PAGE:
DeFi projects charged by CFTC over crypto derivatives

ZeroEx, the developer of 0x Procotol, alongside Opyn and Deridex are ordered to cease and desist from further alleged violations against the Commodity Exchange Act

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The US Commodity Futures Trading Commission has taken action against three DeFi firms for allegedly violating federal laws relating to digital asset derivatives trading.

In orders dated Thursday, the CFTC charged Opyn, ZeroEx and Deridex with allegedly operating unregistered trading platforms and offering illegal leveraged transactions in digital assets. The CFTC announced both charges against and settlements with the three firms.

Specifically, the CFTC said ZeroEx’s DEX aggregator Matcha allowed trading of third-party tokens that offered 2:1 leverage on assets like ether (ETH) and bitcoin (BTC), in violation of federal regulations requiring such platforms to be registered.

In a post on X, formerly Twitter, Matcha downplayed the charges, claiming the tokens identified only constitute roughly “0.1% of Matcha’s trading volume since inception.”

“At 0x, strategic decisions are made with input from outside legal counsel. In this case, we are implementing additional processes after constructive dialogue with the regulatory agency,” Matcha said.

The regulator previously warned industry participants and projects in May it would be keeping a close watch on new crypto products and services while it beefed up its efforts to pursue cases it found in violation of financial rules.

Cracking down on DeFi

Opyn and Deridex simultaneously have been charged for allegedly failing to register as a swap execution facility or a designated contract market, while also falling short in operating as a registered futures commission merchant. 

Opyn is accused of developing a blockchain-based trading protocol for its digital asset derivative token, oSQTH, without proper registration. Despite attempts to block US users, the company violated federal laws by allowing leveraged transactions and failing to implement a required customer identification program, the CFTC said.

Deridex is accused of illegally offering derivatives via perpetual swaps, a relatively novel idea with roots in the crypto industry. Perps, commonly referred to in shorthand, operate much like futures contracts but lack an expiration date.

The charges on Thursday potentially expose the US DeFi sector to further crackdowns. Earlier this year, Ooki DAO lost its court case against the regulator, opting not to fight it out. Ooki was alleged to have violated certain laws by offering margined and leveraged commodities.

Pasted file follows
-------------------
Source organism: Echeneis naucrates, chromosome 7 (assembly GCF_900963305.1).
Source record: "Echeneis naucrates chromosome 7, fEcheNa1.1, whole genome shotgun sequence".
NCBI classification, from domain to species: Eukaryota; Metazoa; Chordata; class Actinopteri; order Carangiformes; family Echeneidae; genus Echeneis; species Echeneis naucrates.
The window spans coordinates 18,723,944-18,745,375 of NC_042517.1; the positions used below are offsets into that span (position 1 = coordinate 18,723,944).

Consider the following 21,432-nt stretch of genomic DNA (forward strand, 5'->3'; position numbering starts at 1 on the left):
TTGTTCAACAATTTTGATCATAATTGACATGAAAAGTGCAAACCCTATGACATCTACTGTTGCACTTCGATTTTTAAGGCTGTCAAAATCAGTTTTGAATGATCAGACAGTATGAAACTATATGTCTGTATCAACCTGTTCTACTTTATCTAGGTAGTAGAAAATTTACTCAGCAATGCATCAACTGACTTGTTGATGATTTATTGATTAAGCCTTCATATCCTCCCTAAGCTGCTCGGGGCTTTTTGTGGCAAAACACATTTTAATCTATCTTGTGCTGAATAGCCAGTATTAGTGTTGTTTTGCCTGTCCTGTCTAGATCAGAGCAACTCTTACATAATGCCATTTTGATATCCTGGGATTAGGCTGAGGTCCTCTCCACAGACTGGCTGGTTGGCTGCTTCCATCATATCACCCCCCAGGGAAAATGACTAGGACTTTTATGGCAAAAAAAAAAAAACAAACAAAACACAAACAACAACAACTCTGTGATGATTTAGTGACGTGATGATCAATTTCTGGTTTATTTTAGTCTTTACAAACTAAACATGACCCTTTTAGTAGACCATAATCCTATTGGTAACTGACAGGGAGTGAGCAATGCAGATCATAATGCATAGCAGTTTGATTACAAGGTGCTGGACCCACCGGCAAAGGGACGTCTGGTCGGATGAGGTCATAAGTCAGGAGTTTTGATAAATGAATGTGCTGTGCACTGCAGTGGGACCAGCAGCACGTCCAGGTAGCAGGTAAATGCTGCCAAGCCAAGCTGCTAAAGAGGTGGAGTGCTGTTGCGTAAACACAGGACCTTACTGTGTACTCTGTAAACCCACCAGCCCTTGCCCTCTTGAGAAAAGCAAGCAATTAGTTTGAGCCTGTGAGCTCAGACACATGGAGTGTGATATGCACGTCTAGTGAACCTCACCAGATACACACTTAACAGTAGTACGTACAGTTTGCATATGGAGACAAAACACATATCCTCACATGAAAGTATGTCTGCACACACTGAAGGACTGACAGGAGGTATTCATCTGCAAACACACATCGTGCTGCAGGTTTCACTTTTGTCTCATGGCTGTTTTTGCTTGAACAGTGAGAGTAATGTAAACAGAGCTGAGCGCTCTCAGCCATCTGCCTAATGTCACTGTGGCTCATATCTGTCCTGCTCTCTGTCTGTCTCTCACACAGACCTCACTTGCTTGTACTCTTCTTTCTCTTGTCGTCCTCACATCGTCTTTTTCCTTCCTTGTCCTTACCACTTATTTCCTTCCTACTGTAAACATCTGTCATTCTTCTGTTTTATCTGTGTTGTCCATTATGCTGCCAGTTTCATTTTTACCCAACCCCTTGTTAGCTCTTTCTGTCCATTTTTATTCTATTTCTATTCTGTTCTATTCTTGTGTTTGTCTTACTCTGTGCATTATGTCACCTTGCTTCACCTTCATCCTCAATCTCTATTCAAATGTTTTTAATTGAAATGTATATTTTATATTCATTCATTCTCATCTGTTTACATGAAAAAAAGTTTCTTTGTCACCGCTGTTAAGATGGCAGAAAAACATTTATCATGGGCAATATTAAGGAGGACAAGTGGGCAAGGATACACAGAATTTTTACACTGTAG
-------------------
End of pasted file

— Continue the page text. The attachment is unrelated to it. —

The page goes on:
The case drew particular attention after the DAO was served via its online chatbot in an industry first.

“Somewhere along the way, DeFi operators got the idea that unlawful transactions become lawful when facilitated by smart contracts,” CFTC enforcement director Ian McGinley said.

“The DeFi space may be novel, complex and evolving, but the Division of Enforcement will continue to evolve with it and aggressively pursue those who operate unregistered platforms that allow US persons to trade digital asset derivatives.”

While the regulator has taken into account the companies’ cooperation, it has imposed reduced penalties: Opyn, ZeroEx and Deridex have been ordered to pay $250,000, $200,000 and $100,000, respectively. The CFTC has also mandated a cease and desist order against all three.

Agency’s actions inconsistent with own strategic plan 

The regulator’s action sparked some criticism.

CFTC Commissioner Summer K. Mersinger publicly disagreed with the agency’s enforcement actions against the DeFi projects, advocating for public engagement instead. 

She emphasized that such actions mark a substantial shift from the CFTC’s previous stance of seeking dialogue with DeFi market players. 

Mersinger also pointed out that the CFTC’s 2022-2026 strategic plan had earmarked DeFi for enhanced stakeholder interaction and regulation based on guiding principles.

“Yet, today’s actions do not promote responsible innovation — they shut it down, banishing innovation from US shores,” she added.

Shalini Nagarajan contributed reporting.

Updated Sept. 8, 2023 at 5:37 pm ET: Clarifies that the CFTC charges have been settled.

Updated Sept. 8, 2023 at 7:44 am ET: Added additional context.


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